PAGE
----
A new amenity that may soon become an airport staple is a program that allows travelers to reserve a time to pass through the TSA checkpoint.
Seattle-Tacoma International Airport (SEA) offers this service – called SEA Spot Saver – from 4 am to noon – at several checkpoints.
Now Dallas Fort Worth International Airport (DFW) is piloting a similar program.
Launched this week, the DFW Fast Pass program allows travelers who don’t have TSA Precheck or Clear to make a reservation to go to the front of the checkpoint line at the Terminal D checkpoint D18. There is no cost to use the service and reservations can be made up to 7 days in advance.
And, as a nice bonus, DFW is giving passengers who use the service a complementary food or retail offering (while supplies last).
DFW plug-in gates
As part of DFW’s Terminal C renovation, the airport shared a timelapse video of its “High C” gates being moved onto piers at the terminal. Take a look – this may be the way all airport terminals get built in the future.
Where We’d Go: The Pendleton Round-Up
Incorporating many community traditions and the dedication of hundreds of volunteers, the 111-year-old Pendleton Round-Up – one of the country’s oldest rodeos – is back this year and ready to roll in a tiny town in eastern Oregon that is so very Old West.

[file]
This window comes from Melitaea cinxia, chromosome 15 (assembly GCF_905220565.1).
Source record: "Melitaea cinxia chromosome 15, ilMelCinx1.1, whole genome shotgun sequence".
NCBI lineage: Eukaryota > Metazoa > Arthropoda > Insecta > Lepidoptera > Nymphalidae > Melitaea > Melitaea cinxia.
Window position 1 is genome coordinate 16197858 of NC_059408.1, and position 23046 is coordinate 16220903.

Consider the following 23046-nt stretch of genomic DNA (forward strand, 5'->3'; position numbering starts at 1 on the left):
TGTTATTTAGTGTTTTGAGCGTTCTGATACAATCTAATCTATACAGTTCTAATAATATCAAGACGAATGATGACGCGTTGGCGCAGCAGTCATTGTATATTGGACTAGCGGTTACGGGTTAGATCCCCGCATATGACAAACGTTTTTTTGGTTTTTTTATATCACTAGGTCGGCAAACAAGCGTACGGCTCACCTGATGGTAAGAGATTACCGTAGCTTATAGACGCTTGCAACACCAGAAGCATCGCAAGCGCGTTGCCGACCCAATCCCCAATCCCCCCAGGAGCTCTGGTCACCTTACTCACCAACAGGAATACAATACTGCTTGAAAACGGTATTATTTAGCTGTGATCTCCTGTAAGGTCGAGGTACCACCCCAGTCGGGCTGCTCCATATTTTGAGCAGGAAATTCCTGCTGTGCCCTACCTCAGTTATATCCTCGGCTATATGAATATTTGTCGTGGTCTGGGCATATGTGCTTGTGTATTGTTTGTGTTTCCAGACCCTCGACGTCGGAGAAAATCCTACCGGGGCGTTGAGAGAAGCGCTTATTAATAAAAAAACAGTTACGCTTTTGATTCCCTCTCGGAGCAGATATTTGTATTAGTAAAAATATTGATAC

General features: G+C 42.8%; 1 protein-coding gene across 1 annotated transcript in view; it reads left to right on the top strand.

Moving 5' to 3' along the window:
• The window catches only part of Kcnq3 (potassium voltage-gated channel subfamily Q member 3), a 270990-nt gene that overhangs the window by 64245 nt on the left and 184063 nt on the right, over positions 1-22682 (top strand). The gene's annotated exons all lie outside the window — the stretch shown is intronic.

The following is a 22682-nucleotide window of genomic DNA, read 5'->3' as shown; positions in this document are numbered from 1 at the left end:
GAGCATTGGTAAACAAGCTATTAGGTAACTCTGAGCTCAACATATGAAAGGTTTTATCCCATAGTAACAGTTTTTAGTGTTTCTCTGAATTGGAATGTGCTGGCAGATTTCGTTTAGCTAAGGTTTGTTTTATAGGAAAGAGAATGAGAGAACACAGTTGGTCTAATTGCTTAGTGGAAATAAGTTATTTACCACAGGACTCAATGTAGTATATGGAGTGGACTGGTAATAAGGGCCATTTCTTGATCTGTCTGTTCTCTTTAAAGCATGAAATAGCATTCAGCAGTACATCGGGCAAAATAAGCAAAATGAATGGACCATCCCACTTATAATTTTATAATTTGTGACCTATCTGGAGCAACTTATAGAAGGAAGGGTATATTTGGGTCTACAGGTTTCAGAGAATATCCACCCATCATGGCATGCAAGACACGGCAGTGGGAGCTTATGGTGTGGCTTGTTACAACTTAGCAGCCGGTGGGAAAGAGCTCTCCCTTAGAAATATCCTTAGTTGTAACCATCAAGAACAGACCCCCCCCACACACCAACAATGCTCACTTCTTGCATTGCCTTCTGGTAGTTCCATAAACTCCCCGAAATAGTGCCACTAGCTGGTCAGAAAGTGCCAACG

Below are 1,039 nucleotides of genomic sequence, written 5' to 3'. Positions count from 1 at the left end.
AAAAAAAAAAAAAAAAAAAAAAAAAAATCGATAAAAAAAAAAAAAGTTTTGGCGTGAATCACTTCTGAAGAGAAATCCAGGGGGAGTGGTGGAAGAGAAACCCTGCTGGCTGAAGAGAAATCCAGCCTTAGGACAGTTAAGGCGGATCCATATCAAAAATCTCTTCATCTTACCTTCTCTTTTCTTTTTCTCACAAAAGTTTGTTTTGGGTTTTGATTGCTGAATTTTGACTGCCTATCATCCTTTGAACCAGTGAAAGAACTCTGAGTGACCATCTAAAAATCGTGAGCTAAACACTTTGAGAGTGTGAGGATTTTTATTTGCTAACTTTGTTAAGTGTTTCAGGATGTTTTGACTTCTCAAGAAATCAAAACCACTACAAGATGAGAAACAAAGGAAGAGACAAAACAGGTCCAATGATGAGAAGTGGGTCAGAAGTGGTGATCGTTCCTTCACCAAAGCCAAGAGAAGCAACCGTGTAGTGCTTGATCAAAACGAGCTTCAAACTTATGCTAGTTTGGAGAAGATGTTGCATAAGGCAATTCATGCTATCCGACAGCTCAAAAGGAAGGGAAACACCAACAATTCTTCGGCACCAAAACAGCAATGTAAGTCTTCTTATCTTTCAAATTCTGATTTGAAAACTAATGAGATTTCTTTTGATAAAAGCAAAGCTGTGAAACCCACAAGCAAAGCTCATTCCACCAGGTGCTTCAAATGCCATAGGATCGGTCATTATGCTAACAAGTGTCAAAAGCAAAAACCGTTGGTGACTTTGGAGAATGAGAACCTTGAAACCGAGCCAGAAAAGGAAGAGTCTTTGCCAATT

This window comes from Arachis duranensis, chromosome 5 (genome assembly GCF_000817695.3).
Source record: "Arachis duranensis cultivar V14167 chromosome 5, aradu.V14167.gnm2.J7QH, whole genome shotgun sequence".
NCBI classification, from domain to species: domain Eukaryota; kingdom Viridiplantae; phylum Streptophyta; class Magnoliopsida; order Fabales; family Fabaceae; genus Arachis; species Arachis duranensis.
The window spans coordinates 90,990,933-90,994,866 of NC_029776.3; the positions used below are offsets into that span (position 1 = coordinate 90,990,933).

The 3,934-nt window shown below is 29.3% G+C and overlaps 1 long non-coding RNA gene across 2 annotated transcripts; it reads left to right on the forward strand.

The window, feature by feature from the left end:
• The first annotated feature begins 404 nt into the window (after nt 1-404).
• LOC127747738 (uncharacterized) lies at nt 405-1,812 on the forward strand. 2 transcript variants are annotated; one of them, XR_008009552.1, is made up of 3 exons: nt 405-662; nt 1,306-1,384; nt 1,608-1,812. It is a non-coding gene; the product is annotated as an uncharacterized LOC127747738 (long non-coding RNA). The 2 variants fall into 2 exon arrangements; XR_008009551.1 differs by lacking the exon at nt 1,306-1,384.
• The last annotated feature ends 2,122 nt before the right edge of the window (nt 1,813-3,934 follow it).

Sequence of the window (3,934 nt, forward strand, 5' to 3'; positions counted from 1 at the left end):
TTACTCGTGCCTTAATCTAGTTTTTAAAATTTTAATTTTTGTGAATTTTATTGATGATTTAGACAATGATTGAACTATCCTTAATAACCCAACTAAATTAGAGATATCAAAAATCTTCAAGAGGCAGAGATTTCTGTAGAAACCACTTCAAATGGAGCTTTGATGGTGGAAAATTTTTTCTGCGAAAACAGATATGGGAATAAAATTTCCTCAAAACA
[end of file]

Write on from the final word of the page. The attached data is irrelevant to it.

The festivities include Main Street Cowboy shows, an outdoor cowboy breakfast, and the Westward Ho! Parade, which may be the largest non-motorized parade in the U.S. The real action though is in the historic Pendleton Round-Up Arena, where the classic greeting isn’t ‘hello’ or even ‘howdy,’ but ‘Let’er Buck!” Events includeBareback Bronc Riding, Saddle Bronc Riding, Bull Riding, and Steer Roping, among others.
This rodeo even has its own whiskey. The multi-million-dollar annual licensing fee helps boost the rodeo’s operating budget and contributes to the economic well-being of Pendleton. The town has a year-round population of about 16,000 but welcomes more than 50,000 visitors during the Round-Up.
(This is a slightly different version of a story we wrote for NBC News)
When low-cost carrier Avelo Airlines launched the first of 11 new routes to small cities and secondary airports from 14-gate Hollywood Burbank Airport (BUR) in April, it raised the airport’s profile as an alternative to Los Angeles International. And put a spotlight on BUR’s outdated facilities
“The existing terminal is too close to the runways and taxiways,” explains BUR executive director Frank Miller, “And the building is now 91 years old.” A terminal replacement plan put on hold due to COVID-19 is back on track. But funding sources for this – and for other airport infrastructure projects around the country – are “simply inadequate,” says Miller.